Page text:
Piano Sonata No. 5 (Scriabin)
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Scriabin's 5th piano sonata, op. 53, was written in 1907. It marks the end of his Middle compositional period and his transition into his later, atonal period. The piece is highly dissonant and although written in the key of F# Major it avoids the tonic chord for the entirety of the piece and has many sections that are of ambiguous tonality.
This is perhaps the most famous and played of all of Scriabin's sonatas. Legendary pianist Sviatoslav Richter is on record as saying that it is the most difficult piece in the entire piano repertoire. Other notable pianists who recorded the sonata are Vladimir Horowitz, Vladimir Sofronitsky, Samuil Feinberg, Marc-André Hamelin, and Glenn Gould.
As with all of Scriabin's subsequent sonatas, this sonata breaks the traditional three movement, fast-slow-fast format in favor of a single extended movement in sonata form. Structurally, the sonata proves a bit of a challenge to analyze. While clearly in sonata-allegro form with a definite exposition, development, recapitulation, and coda, the exposition poses a problem. Throughout the exposition, Scriabin avoids any kind of traditional tonal plan or subject groupings. Five themes are exposited:
1) The opening, dissonant trill in the lowest register of the piano. Frequent interjections from a quick keyboard glissando are heard before the pounding rhythm gives way to a quick scamper across the entire range of the piano (measures 1 -11)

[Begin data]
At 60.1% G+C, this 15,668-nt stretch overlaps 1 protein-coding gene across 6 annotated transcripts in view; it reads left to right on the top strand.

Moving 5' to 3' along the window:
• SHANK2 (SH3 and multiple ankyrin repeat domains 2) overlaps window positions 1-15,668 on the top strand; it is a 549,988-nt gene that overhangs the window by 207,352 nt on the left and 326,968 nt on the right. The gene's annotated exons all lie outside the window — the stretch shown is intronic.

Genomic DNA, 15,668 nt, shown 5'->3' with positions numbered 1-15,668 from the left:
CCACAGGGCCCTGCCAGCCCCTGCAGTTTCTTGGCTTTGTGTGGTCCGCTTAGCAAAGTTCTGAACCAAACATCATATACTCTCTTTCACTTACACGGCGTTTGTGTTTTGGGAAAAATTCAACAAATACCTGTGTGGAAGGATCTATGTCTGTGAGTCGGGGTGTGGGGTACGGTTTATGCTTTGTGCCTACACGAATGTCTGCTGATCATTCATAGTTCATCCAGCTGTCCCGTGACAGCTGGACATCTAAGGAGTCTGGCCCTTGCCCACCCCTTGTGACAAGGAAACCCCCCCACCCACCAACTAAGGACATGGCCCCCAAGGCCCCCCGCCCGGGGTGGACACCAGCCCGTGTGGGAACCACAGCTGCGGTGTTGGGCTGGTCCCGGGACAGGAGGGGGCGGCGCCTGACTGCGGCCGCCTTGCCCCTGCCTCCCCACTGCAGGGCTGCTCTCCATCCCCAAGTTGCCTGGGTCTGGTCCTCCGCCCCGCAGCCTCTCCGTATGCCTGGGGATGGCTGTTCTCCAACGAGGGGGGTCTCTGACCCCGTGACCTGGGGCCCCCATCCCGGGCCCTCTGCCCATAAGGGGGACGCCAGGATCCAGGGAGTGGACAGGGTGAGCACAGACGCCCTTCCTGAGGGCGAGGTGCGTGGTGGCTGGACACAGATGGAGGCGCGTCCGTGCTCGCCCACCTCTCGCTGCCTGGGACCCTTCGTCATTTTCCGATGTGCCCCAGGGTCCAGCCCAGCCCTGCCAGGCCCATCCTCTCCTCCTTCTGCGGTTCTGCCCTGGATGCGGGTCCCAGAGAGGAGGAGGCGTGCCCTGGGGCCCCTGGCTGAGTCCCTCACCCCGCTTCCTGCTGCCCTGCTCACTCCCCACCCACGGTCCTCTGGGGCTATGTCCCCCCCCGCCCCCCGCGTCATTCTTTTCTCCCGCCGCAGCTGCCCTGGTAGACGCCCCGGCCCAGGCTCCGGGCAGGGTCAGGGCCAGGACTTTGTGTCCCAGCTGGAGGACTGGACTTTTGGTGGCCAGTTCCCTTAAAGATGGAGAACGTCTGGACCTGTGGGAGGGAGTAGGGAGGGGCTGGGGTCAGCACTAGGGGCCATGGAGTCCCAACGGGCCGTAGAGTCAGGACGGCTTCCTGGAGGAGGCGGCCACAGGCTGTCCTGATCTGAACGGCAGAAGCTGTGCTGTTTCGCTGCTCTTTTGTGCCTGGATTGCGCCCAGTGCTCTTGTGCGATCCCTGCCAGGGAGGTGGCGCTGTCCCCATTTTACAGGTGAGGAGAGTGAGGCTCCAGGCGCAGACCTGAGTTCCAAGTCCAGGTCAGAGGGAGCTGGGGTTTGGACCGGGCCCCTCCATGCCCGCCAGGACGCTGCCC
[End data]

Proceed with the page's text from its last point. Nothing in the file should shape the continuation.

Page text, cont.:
2) A slow, languishing melody that introduces one of the sonatas most recognizable motifs; “G#, D#, F#, D#” (measures 12-44)
3) A dance-like presto section whose theme is previously hinted in measure 45. (Measures 47 - 67)
4) A frantic section marked “Imperioso” (Pompous) introducing another principal motif; a descending minor major 7th chord (C#, F, A, A#) (96-113).
5) A second languishing theme that seemingly always tries to escape and pull out of the murk before being pulled back down by a descending chromatic line; also introducing one final motive (G, Gb, G, D). (Measures 119 - 139)
The exposition lasts from roughly measures 1 - 157.
The development lasts from measures 157 - 328.
The recapitulation lasts from measures 329 - 400.
The coda lasts from measures 401 - 456.